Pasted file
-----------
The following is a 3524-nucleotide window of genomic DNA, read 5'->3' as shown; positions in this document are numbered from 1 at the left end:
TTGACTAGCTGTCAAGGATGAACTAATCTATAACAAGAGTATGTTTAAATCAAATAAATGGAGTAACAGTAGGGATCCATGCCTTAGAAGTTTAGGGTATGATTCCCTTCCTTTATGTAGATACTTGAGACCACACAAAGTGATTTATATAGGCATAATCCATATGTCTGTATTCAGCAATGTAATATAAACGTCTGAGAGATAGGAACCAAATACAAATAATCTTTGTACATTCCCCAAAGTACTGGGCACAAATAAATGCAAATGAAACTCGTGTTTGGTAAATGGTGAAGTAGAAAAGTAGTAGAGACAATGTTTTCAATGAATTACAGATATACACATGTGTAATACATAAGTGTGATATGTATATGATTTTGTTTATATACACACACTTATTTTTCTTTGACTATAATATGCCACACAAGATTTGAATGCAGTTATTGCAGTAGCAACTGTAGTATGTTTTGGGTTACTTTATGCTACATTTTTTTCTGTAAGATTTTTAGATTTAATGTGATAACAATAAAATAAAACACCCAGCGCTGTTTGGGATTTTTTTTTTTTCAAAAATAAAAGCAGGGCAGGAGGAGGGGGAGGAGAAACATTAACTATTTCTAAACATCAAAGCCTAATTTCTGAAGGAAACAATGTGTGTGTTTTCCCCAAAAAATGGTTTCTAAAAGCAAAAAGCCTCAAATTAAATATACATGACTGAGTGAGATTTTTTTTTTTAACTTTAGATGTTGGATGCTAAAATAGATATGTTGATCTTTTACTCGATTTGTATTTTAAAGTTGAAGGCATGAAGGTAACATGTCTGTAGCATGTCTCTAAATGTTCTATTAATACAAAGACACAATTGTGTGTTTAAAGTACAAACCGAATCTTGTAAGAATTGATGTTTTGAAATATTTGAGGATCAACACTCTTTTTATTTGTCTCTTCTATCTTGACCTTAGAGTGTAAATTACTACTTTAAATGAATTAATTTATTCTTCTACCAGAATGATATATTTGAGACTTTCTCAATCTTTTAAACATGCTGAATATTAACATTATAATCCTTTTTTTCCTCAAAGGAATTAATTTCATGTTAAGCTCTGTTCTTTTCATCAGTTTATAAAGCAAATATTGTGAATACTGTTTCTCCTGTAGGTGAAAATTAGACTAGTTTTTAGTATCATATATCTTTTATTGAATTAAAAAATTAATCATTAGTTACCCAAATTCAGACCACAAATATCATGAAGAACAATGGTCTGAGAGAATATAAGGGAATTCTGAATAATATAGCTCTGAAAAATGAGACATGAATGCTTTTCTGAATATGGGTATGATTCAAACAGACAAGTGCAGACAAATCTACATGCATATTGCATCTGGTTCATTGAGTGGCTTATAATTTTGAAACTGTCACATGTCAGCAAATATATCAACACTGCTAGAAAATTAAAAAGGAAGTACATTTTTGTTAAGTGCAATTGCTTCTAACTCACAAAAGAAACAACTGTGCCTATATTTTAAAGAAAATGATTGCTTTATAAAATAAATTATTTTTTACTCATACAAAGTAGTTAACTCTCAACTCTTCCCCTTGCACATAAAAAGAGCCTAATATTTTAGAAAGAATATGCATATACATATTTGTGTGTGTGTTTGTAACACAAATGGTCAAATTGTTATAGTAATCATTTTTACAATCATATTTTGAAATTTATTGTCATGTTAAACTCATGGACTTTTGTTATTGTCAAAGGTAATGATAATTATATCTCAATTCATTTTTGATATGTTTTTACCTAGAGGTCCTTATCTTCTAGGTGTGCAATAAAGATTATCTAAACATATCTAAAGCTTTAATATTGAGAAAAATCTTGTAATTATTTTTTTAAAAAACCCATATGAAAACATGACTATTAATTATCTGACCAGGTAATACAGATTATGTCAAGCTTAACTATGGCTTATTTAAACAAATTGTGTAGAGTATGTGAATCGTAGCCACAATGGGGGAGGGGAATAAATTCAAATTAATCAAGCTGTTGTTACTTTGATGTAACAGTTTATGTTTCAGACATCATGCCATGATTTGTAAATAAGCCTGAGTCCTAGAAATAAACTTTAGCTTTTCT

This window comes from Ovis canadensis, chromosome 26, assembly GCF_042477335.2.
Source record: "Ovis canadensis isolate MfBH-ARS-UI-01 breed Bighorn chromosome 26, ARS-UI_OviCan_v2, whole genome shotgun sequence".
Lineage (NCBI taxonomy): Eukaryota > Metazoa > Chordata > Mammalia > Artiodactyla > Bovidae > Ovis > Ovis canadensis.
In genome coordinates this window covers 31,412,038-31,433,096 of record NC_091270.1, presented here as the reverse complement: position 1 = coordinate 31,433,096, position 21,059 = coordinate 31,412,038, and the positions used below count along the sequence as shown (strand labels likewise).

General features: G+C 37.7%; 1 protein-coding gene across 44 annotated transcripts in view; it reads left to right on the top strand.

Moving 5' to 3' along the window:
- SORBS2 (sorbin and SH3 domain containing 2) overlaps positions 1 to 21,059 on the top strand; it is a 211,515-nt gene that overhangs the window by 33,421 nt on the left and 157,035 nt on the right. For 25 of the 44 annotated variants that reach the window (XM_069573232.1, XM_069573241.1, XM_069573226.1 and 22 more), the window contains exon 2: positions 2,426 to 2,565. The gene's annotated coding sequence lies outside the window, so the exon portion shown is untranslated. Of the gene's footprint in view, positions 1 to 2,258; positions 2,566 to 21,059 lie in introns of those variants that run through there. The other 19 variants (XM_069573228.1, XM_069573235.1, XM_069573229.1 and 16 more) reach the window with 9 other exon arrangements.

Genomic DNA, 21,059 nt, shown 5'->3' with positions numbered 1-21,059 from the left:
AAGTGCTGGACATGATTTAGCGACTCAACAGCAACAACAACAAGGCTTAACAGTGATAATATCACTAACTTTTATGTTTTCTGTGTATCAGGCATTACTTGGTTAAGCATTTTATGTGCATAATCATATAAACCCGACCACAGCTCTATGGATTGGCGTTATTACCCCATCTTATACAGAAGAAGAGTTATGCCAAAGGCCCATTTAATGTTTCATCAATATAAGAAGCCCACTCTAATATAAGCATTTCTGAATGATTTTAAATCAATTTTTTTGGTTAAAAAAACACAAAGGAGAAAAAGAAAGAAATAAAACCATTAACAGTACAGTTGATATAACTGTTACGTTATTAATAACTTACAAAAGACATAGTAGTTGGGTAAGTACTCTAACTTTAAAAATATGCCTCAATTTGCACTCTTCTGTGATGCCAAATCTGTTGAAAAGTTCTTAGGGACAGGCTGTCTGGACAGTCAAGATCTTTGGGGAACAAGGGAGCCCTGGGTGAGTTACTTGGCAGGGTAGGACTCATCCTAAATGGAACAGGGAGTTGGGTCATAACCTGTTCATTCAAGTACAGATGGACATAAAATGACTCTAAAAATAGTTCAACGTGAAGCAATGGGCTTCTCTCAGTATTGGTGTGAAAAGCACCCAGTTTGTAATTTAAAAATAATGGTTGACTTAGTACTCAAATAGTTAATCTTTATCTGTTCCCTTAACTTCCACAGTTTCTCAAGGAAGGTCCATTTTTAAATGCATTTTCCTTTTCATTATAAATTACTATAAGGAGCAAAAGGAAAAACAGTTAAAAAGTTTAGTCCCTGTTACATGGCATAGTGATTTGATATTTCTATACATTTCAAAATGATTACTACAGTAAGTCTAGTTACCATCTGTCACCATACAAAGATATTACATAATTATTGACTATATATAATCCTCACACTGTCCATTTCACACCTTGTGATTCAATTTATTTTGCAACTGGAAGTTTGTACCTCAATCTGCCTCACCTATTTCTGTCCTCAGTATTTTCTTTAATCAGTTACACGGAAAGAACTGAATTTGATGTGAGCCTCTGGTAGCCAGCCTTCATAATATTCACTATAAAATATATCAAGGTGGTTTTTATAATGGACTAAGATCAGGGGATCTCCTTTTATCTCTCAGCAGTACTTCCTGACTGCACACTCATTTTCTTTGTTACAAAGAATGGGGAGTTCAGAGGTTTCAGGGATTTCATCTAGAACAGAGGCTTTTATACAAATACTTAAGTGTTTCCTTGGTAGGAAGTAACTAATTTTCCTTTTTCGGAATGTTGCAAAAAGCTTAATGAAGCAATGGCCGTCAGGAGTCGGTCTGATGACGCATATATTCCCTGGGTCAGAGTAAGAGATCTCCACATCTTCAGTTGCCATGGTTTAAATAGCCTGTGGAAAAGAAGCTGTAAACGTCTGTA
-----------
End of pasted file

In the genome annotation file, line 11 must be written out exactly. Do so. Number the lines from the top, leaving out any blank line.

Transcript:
AAGTGCTGGACATGATTTAGCGACTCAACAGCAACAACAACAAGGCTTAACAGTGATAATATCACTAACTTTTATGTTTTCTGTGTATCAGGCATTACTTGGTTAAGCATTTTATGTGCATAATCATATAAACCCGACCACAGCTCTATGGATTGGCGTTATTACCCCATCTTATACAGAAGAAGAGTTATGCCAAAGGCCCATTTAATGTTTCATCAATATAAGAAGCCCACTCTAATATAAGCATTTCTGAATGATTTTAAATCAATTTTTTTGGTTAAAAAAACACAAAGGAGAAAAAGAAAGAAATAAAACCATTAACAGTACAGTTGATATAACTGTTACGTTATTAATAACTTACAAAAGACATAGTAGTTGGGTAAGTACTCTAACTTTAAAAATATGCCTCAATTTGCACTCTTCTGTGATGCCAAATCTGTTGAAAAGTTCTTAGGGACAGGCTGTCTGGACAGTCAAGATCTTTGGGGAACAAGGGAGCCCTGGGTGAGTTACTTGGCAGGGTAGGACTCATCCTAAATGGAACAGGGAGTTGGGTCATAACCTGTTCATTCAAGTACAGATGGACATAAAATGACTCTAAAAATAGTTCAACGTGAAGCAATGGGCTTCTCTCAGTATTGGTGTGAAAAGCACCCAGTTTGTAATTTAAAAATAATGGTTGACTTAGTACTCAAATAGTTAATCTTTATCTGTTCCCTTAACTTCCACAGTTTCTCAAGGAAGGTCCATTTTTAAATGCATTTTCCTTTTCATTATAAATTACTATAAGGAGCAAAAGGAAAAACAGTTAAAAAGTTTAGTCCCTGTTACATGGCATAGTGATTTGATATTTCTATACATTTCAAAATGATTACTACAGTAAGTCTAGTTACCATCTGTCACCATACAAAGATATTACATAATTATTGACTATATATAATCCTCACACTGTCCATTTCACACCTTGTGATTCAATTTATTTTGCAACTGGAAGTTTGTACCTCAATCTGCCTCACCTATTTCTGTCCTCAGTATTTTCTTTAATCAGTTACACGGAAAGAACTGAATTTGATGTGAGCCTCTGGTAGCCAGCCTTCATAATATTCACTATAAAATATATCAAGGTGGTTTTTATAATGGACTAAGATCAGGGGATCTCCTTTTATCTCTCAGCAGTACTTCCTGACTGCACACTCATTTTCTTTGTTACAAAGAATGGGGAGTTCAGAGGTTTCAGGGATTTCATCTAGAACAGAGGCTTTTATACAAATACTTAAGTGTTTCCTTGGTAGGAAGTAACTAATTTTCCTTTTTCGGAATGTTGCAAAAAGCTTAATGAAGCAATGGCCGTCAGGAGTCGGTCTGATGACGCATATATTCCCTGGGTCAGAGTAAGAGATCTCCACATCTTCAGTTGCCATGGTTTAAATAGCCTGTGGAAAAGAAGCTGTAAACGTCTGTA